Christmas is also a well-known time for people to get pets for their loved ones as Christmas presents.
Although this is not a trend or idea, we recommend we thought we would write a post to ask you to really think about it and give you some things to think about before going out and buying a dog as a gift.
1. Does the receiver of the gift know what you are thinking?
Although presents are meant to be a surprise, something you may think is a thoughtful and nice idea may not be that of the receiver. Have you ever sold on a gift you got for Christmas because it was unwanted? An unprecedented number of dogs end up in rescue each year in the months after the Christmas period. Don't let this be you!
2. Have you taken into account the cost of food alone?
Depending on the size of the dog is dependent on how much you will need to feed them. According to rover.com a dog's food can cost anywhere between £20 - £145 per month making the annual cost between £230 - £1,740 per year. Is this an expense you can afford? If not, it's probably best to buy a teddy.
3. Insurance is a must for many reasons, although the cost of insurance is highly variable, it is thought that the average cost for a month is around £34.47 according to money supermarket.com, that's a whopping £413.64 on average per year including food already amounts to approximately £2,153.64 per year.
4. Vet bills are also something that needs to be considered. Vaccinations, flea and worming treatment, consultation fees and unexpected illnesses need to be thought about. Depending on the illness it may not be able to be claimed on insurance if it comes under your excess, meaning it will be another unexpected payment. Like with everything in the UK at present, prices aren't cheap and something that you will all need to include into your thought process and costings. Just for routine care alone, flea and worming, vaccinations and annual checks, Battersea dogs home average statistics are £312, taking the yearly total of what we have discussed so far up to £2,465,64.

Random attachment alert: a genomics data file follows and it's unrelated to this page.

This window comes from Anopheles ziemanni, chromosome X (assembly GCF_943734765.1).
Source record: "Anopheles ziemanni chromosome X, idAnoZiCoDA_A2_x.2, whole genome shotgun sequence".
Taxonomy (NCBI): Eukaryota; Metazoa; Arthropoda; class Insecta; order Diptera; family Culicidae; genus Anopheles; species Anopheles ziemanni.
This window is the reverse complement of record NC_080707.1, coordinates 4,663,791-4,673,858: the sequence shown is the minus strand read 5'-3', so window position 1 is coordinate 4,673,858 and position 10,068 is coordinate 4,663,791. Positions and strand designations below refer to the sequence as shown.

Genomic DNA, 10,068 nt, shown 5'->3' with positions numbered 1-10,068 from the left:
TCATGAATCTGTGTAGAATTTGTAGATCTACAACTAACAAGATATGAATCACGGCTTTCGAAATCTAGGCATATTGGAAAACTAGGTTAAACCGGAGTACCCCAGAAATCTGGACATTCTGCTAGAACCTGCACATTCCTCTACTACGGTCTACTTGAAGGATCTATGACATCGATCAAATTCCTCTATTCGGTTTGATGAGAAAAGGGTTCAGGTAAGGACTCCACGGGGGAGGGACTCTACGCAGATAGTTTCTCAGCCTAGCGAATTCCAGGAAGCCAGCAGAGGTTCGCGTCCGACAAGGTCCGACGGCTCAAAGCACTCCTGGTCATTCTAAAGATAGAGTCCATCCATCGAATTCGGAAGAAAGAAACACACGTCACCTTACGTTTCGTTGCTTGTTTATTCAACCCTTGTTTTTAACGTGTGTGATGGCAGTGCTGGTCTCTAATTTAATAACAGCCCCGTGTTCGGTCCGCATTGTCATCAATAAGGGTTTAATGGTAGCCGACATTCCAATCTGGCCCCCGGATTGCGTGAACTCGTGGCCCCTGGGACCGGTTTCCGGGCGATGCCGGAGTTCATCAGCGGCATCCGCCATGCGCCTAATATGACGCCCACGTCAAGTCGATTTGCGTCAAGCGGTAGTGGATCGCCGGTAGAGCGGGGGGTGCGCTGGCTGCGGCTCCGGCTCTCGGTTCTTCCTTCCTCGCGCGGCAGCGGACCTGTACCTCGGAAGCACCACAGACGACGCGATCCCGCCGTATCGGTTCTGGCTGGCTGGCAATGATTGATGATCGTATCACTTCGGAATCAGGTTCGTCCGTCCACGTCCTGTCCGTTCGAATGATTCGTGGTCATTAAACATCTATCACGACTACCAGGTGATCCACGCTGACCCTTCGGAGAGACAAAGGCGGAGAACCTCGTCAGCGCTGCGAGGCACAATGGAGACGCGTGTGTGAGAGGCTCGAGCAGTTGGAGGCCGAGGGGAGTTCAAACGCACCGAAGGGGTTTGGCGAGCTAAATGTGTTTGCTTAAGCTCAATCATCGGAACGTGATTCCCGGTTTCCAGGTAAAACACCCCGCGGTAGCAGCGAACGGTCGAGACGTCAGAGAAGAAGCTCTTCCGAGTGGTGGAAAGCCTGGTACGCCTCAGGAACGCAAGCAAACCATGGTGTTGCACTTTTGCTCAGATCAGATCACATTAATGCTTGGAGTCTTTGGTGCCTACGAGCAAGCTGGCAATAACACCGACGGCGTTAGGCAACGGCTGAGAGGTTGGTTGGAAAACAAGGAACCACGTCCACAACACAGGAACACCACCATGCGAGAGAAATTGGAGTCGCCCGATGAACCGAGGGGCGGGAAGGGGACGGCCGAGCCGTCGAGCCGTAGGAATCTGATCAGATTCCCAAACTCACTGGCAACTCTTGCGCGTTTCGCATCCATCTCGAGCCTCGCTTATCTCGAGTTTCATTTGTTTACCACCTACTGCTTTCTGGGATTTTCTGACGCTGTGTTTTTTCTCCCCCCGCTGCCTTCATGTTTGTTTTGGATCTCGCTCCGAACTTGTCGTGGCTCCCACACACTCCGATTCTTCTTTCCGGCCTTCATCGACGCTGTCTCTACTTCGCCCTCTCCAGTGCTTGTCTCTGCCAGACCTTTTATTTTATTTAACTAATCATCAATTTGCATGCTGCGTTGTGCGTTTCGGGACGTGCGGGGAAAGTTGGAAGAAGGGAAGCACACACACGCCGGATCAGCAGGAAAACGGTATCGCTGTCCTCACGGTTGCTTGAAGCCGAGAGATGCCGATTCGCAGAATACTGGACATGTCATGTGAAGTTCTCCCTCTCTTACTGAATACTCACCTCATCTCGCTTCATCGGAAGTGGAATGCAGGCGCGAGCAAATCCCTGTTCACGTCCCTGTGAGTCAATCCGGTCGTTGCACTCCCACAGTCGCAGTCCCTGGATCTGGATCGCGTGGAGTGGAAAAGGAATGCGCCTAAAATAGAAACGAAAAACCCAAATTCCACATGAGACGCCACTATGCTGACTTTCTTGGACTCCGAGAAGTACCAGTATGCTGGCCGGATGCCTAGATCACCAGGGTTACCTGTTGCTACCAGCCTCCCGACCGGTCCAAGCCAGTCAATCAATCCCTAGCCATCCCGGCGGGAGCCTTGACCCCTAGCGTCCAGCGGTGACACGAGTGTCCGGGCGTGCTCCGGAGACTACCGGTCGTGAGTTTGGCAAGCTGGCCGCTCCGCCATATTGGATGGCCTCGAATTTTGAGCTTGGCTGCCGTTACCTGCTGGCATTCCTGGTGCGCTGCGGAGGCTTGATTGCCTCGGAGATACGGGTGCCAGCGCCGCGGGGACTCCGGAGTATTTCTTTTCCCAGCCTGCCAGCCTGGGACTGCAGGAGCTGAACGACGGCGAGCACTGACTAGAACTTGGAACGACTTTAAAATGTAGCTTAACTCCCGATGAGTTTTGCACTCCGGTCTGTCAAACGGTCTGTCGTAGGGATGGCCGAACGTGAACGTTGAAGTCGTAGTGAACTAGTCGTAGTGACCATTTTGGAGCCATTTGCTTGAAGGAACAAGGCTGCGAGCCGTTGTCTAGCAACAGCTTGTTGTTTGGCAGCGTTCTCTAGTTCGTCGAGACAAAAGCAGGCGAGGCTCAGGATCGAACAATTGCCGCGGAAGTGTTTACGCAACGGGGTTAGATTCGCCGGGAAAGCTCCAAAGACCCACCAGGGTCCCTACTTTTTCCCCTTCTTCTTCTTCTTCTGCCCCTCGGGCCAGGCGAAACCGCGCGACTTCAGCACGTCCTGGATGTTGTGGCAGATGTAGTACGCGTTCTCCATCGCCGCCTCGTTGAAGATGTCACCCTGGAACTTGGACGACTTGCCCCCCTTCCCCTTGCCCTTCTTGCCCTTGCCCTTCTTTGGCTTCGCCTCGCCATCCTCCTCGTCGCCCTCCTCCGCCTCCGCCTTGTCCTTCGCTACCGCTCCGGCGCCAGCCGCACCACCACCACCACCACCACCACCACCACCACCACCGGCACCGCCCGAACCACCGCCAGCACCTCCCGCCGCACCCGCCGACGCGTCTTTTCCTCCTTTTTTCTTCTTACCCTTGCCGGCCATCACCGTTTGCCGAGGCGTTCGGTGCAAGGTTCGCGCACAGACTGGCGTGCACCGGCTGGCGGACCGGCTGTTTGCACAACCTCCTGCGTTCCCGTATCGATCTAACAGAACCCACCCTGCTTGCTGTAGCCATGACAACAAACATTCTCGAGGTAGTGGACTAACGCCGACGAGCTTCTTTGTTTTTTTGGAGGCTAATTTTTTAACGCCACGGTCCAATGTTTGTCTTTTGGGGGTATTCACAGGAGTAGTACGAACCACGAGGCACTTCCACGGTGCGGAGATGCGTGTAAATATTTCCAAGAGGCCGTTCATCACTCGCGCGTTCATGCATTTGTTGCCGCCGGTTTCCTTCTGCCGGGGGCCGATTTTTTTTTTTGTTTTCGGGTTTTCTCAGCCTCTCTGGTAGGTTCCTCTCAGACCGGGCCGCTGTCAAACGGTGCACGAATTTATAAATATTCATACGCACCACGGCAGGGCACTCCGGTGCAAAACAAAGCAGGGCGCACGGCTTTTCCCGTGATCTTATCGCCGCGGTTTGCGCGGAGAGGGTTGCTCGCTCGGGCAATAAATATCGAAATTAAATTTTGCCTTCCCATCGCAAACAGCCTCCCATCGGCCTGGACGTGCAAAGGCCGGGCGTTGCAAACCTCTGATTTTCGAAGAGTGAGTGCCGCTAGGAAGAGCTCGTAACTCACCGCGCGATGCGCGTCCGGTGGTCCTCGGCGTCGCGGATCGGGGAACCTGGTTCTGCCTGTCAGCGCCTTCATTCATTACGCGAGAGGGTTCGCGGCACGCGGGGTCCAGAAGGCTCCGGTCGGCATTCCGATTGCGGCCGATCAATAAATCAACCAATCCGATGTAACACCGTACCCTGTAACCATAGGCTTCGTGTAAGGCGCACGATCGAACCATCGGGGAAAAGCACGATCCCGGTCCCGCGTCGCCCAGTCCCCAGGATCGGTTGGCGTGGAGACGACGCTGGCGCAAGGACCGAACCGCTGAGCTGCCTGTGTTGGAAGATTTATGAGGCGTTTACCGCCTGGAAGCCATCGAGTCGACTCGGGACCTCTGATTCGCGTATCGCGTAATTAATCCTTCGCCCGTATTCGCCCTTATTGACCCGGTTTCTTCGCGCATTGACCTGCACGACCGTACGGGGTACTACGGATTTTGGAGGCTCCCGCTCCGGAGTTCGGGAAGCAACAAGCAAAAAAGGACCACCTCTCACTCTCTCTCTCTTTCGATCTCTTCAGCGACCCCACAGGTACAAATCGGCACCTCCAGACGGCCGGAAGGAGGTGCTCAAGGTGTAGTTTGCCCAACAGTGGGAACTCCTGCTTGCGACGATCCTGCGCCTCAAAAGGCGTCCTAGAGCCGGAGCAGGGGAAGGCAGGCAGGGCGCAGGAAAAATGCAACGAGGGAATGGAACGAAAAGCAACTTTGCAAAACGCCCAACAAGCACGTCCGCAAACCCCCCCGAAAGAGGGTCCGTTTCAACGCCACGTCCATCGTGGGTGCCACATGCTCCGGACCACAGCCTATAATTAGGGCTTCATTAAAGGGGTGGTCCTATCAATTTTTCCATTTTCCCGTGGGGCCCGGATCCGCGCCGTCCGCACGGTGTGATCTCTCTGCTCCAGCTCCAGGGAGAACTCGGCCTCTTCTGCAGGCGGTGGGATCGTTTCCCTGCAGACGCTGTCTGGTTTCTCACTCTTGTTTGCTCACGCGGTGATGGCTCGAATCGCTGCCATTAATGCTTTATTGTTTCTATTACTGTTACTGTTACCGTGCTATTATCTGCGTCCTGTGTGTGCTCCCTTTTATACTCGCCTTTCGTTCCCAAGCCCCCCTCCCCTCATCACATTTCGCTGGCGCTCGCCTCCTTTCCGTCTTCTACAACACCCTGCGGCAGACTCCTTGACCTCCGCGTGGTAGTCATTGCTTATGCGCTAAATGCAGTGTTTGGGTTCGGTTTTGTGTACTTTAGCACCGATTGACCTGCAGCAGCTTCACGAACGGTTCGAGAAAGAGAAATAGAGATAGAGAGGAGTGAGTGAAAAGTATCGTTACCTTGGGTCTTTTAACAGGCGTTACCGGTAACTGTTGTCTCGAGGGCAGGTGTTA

5. Training is something, I of course, would always recommend. It is a great way to build a relationship but to ensure your dog grows into a well-mannered and sensible member of society. Although many people think training is an unnecessary expense it will be much cheaper than a fine because you have been considered in control of a dangerously out of control dog by law. Training classes can be a great way to get you started off on the right foot and help to guide you into raising your new dog appropriately.
6. Don't forget about the start-up costs as well. The crate, a bed, a collar, tag, microchipping (Although this should already be done from a good breeder), lead and bowls etc are all things that you will need for your new dog. Battersea put out an average start-up cost of £230.
So far, the average cost of owning a dog is £2,695.64 including the start-up costs.
Is this something you can afford? Are you ready for the commitment, training, care that owning a dog involves?
If at any point when reading this, you have felt worried or any element of doubt. Don't do it! instead, volunteer for a local rescue, walk a friend's dog, volunteer at local training classes. Think before buying a dog as a Christmas present.